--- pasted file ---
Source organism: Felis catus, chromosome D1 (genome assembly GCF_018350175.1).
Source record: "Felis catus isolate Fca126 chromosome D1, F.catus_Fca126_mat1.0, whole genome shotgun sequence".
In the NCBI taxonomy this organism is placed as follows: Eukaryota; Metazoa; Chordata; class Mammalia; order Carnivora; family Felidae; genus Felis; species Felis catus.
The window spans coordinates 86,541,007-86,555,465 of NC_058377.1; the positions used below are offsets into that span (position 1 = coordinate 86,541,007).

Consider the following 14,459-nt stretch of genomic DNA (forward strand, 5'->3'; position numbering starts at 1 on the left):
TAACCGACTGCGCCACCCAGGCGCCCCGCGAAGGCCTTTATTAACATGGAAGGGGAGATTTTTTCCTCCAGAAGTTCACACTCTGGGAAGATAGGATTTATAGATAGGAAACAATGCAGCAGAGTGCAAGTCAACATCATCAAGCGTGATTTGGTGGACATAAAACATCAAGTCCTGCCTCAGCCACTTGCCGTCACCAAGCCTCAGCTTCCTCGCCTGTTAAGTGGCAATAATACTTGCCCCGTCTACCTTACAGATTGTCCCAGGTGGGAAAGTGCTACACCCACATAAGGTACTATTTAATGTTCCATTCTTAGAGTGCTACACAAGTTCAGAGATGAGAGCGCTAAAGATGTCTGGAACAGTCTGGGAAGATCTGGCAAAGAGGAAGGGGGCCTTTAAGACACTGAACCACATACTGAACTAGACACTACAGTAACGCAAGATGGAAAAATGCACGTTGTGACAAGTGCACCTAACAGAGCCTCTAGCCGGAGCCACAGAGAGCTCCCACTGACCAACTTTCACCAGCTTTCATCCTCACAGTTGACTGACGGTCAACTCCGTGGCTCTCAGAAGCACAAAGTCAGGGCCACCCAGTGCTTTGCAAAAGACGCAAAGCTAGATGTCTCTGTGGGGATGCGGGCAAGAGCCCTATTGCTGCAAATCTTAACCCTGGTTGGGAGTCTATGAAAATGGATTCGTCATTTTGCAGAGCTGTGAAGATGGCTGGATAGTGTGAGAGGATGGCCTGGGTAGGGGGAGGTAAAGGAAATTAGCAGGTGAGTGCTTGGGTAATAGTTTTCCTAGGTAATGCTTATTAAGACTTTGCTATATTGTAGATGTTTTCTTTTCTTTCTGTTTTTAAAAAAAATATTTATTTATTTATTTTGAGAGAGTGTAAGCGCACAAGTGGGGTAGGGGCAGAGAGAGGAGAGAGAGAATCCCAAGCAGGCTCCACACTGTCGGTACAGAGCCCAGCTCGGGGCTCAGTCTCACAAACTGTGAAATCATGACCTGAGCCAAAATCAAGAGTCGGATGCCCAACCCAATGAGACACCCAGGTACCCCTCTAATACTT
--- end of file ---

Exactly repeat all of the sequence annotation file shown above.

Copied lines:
Source organism: Felis catus, chromosome D1 (genome assembly GCF_018350175.1).
Source record: "Felis catus isolate Fca126 chromosome D1, F.catus_Fca126_mat1.0, whole genome shotgun sequence".
In the NCBI taxonomy this organism is placed as follows: Eukaryota; Metazoa; Chordata; class Mammalia; order Carnivora; family Felidae; genus Felis; species Felis catus.
The window spans coordinates 86,541,007-86,555,465 of NC_058377.1; the positions used below are offsets into that span (position 1 = coordinate 86,541,007).

Consider the following 14,459-nt stretch of genomic DNA (forward strand, 5'->3'; position numbering starts at 1 on the left):
TAACCGACTGCGCCACCCAGGCGCCCCGCGAAGGCCTTTATTAACATGGAAGGGGAGATTTTTTCCTCCAGAAGTTCACACTCTGGGAAGATAGGATTTATAGATAGGAAACAATGCAGCAGAGTGCAAGTCAACATCATCAAGCGTGATTTGGTGGACATAAAACATCAAGTCCTGCCTCAGCCACTTGCCGTCACCAAGCCTCAGCTTCCTCGCCTGTTAAGTGGCAATAATACTTGCCCCGTCTACCTTACAGATTGTCCCAGGTGGGAAAGTGCTACACCCACATAAGGTACTATTTAATGTTCCATTCTTAGAGTGCTACACAAGTTCAGAGATGAGAGCGCTAAAGATGTCTGGAACAGTCTGGGAAGATCTGGCAAAGAGGAAGGGGGCCTTTAAGACACTGAACCACATACTGAACTAGACACTACAGTAACGCAAGATGGAAAAATGCACGTTGTGACAAGTGCACCTAACAGAGCCTCTAGCCGGAGCCACAGAGAGCTCCCACTGACCAACTTTCACCAGCTTTCATCCTCACAGTTGACTGACGGTCAACTCCGTGGCTCTCAGAAGCACAAAGTCAGGGCCACCCAGTGCTTTGCAAAAGACGCAAAGCTAGATGTCTCTGTGGGGATGCGGGCAAGAGCCCTATTGCTGCAAATCTTAACCCTGGTTGGGAGTCTATGAAAATGGATTCGTCATTTTGCAGAGCTGTGAAGATGGCTGGATAGTGTGAGAGGATGGCCTGGGTAGGGGGAGGTAAAGGAAATTAGCAGGTGAGTGCTTGGGTAATAGTTTTCCTAGGTAATGCTTATTAAGACTTTGCTATATTGTAGATGTTTTCTTTTCTTTCTGTTTTTAAAAAAAATATTTATTTATTTATTTTGAGAGAGTGTAAGCGCACAAGTGGGGTAGGGGCAGAGAGAGGAGAGAGAGAATCCCAAGCAGGCTCCACACTGTCGGTACAGAGCCCAGCTCGGGGCTCAGTCTCACAAACTGTGAAATCATGACCTGAGCCAAAATCAAGAGTCGGATGCCCAACCCAATGAGACACCCAGGTACCCCTCTAATACTT